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Agricultural productivity

Cropland’s untapped potential

München, 11/12/2015

The rising demand for food around the world can be met without expansion of agricultural cropland – provided the land now available is optimally exploited – says a new study by LMU geographer Wolfram Mauser and his colleagues.

The map shows the estimated increase in biomass production (in percentage points) that would be attainable if potential cropping intensities and commercial, market-oriented management practices were utilized.

In order to keep pace with projected rates of population growth, global agricultural production will have to be increased by 70 to 100% over the next 35 years. Many research studies have concluded that this is a virtually impossible task. But a new study carried out by a team led by Professor Wolfram Mauser at LMU‘s Department of Geography comes to a very different conclusion. “The stock of agricultural land currently in use has the potential to feed this growing population, and even to exceed the projected demand for the year 2050. In other words, we could actually produce more than we will need,” says Mauser.

Crucially, the new study takes into account two important factors whose potential impact on crop yields has been neglected so far. First, the new work considers the potential impact of increased cropping intensity, i.e. production of more than one harvest annually. Secondly, in collaboration with economists in Professor Gernot Klepper’s group based at the Kiel Institute for the Global Economy (IfW) in Kiel, the LMU team estimated the degree to which yields could be enhanced if profit-maximizing management practices, focusing on commercial production of crops for national and international markets, were adopted on a global scale.

Eightfold increase possible

Multiple harvests could increase yields by 39% without expanding the land area devoted to agriculture. However, the new study estimates that adoption of a commercially oriented approach to land usage, in which crops are cultivated on current cropland at locations where they yield the highest profits, could boost this result by a further 30%. The regions projected to have the greatest potential to benefit from such a step are Sub-Saharan Africa, Latin America, India and China. If, in addition, one assumes that optimal agricultural practices appropriate for each major commercial crop are implemented on a global scale, a further increase of 80% is feasible, according to the authors. This last estimate agrees with an earlier estimate by the UN Food and Agricultural Organization (FAO). Putting all of these factors together, the new study concludes that global crop yields could be enhanced relative to current figures by close to 150%.

The authors themselves were surprised by the projected magnitude of the potential increase in crop yields. Thus, their study suggests that yields in Sub-Saharan Africa could be increased by up to eightfold. Moreover, significant increases are also attainable in Asia. “This latter result was unexpected, because agricultural land in India, for example, is already subject to highly intensive use. But, obviously, great potential lies in improving crop and farm management practices,” says Wolfram Mauser.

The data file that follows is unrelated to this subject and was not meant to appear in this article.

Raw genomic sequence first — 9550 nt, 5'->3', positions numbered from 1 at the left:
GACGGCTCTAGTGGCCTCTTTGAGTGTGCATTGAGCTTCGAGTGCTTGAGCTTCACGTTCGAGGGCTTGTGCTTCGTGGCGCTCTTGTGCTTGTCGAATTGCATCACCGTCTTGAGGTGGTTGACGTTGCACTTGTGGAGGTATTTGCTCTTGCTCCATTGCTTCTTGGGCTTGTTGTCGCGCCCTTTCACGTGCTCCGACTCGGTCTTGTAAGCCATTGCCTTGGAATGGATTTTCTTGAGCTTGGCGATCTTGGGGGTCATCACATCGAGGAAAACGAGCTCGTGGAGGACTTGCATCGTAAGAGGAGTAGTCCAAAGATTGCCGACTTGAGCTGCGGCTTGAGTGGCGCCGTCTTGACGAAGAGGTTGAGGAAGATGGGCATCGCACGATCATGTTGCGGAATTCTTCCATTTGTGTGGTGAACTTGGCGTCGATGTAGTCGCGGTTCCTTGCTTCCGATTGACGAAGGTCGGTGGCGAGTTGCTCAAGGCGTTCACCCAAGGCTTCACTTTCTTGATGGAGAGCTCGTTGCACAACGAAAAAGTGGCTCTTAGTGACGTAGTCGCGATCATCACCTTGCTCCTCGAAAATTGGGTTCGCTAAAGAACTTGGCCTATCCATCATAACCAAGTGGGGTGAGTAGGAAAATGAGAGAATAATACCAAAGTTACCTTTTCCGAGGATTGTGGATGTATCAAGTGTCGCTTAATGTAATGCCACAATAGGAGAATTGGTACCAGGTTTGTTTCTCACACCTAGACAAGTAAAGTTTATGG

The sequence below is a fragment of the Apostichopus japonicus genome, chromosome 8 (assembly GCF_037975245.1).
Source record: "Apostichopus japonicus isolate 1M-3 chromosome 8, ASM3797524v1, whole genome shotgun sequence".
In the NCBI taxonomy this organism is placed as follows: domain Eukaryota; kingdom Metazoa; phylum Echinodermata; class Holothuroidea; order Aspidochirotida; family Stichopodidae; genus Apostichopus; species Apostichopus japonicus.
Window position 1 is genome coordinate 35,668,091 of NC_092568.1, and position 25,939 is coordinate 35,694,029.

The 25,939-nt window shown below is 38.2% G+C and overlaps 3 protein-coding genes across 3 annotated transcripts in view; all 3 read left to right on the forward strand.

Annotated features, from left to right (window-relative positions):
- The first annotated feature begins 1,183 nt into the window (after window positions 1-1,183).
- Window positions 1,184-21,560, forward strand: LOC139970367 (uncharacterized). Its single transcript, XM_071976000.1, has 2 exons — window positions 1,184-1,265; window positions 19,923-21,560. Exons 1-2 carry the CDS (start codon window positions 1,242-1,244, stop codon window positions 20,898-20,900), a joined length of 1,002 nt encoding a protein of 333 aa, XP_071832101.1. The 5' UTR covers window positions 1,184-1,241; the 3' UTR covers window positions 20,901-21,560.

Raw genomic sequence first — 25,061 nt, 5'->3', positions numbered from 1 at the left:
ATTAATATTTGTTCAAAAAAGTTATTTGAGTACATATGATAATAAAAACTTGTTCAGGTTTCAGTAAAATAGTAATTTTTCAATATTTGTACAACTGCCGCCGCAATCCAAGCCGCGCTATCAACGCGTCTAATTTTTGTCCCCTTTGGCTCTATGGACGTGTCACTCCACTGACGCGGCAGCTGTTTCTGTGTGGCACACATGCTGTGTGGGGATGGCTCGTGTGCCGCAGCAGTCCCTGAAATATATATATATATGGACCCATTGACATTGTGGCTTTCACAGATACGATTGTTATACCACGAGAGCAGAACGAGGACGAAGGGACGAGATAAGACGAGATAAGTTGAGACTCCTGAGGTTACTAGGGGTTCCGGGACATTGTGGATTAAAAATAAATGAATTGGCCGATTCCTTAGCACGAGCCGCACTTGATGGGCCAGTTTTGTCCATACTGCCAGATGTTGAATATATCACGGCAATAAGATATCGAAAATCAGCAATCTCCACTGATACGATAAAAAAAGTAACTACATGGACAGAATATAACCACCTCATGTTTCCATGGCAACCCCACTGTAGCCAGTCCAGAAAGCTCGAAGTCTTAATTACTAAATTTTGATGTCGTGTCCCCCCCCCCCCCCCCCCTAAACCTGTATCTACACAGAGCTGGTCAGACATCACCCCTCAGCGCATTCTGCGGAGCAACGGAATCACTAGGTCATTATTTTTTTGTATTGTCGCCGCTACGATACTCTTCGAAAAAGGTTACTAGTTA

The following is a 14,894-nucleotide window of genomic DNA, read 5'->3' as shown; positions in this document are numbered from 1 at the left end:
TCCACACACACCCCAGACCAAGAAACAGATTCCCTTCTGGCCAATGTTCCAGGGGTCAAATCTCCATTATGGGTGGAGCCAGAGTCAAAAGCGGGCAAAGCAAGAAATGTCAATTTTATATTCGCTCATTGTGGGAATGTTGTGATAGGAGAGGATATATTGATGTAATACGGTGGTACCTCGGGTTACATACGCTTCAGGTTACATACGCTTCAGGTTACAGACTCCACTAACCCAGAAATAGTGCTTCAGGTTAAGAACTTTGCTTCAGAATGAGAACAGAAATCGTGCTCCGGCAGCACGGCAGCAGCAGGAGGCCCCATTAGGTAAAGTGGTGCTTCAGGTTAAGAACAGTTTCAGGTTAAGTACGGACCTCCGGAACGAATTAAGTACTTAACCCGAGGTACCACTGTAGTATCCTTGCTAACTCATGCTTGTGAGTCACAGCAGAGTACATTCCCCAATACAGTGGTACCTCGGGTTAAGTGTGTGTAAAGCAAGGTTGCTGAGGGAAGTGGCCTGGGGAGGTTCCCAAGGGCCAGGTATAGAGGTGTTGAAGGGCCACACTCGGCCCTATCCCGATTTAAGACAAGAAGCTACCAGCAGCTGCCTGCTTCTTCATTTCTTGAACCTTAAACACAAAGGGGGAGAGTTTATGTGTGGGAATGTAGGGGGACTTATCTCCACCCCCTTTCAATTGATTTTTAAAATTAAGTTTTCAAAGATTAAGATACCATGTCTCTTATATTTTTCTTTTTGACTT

In Europe, on the other hand, the prospects for improvements in yield are less rosy. “In few other regions around the world is agriculture so intensively practiced and so profit-oriented – on top the climate will not support more than one harvest per year,” Mauser points out. “In Sub-Saharan Africa, in contrast, many farmers practice subsistence agriculture, but our data show that it would be perfectly possible to grow high-value crops for the world market there,” he adds. “Previous studies have failed to take into account the fact that market-oriented, commercial agriculture is capable of achieving much higher yields than farmers in many countries do today, where styles of agriculture are determined much more by local tradition than by economic considerations. For this reason, these investigations have seriously underestimated the global yield potentials of food crops,” says Gernot Klepper.

More emphasis on sustainability

The new study is based on data for the 18 plant species that contribute most to global food production, including rice, maize, soybeans and wheat, and considers their potential yields when grown optimally on today’s cropland under current climatic conditions. “In subsequent studies we will investigate the possible effects of climate change. The indications are that the negative and positive effects of climate change on agricultural productivity will more or less cancel each other out,” says Mauser. “However, climate change will very probably lead to substantial shifts in world trade, because it will increase yields in northerly regions, and is more likely to reduce them in the tropics,” Klepper adds.

The collaborative study produced by the geographers at LMU and the economists at the IfW could stimulate regionally targeted efforts to enhance the efficiency and sustainability of agricultural practices around the world. As the LMU group demonstrated in an earlier publication, an expansion of cropland could most probably be achieved only at the expense of ecosystems, such as forests, that provide valuable ecosystem services to society. “Our latest results indicate that the rising demand for food does not necessarily imply that cropland must be increased. Moreover, this demand can be met by more efficient exploitation of our major crop plants, and does not provide a justification for the development and widespread cultivation of genetically modified plants,” says Mauser.

(Nature Communications 2015, DOI: 10.1038/ncomms9946)

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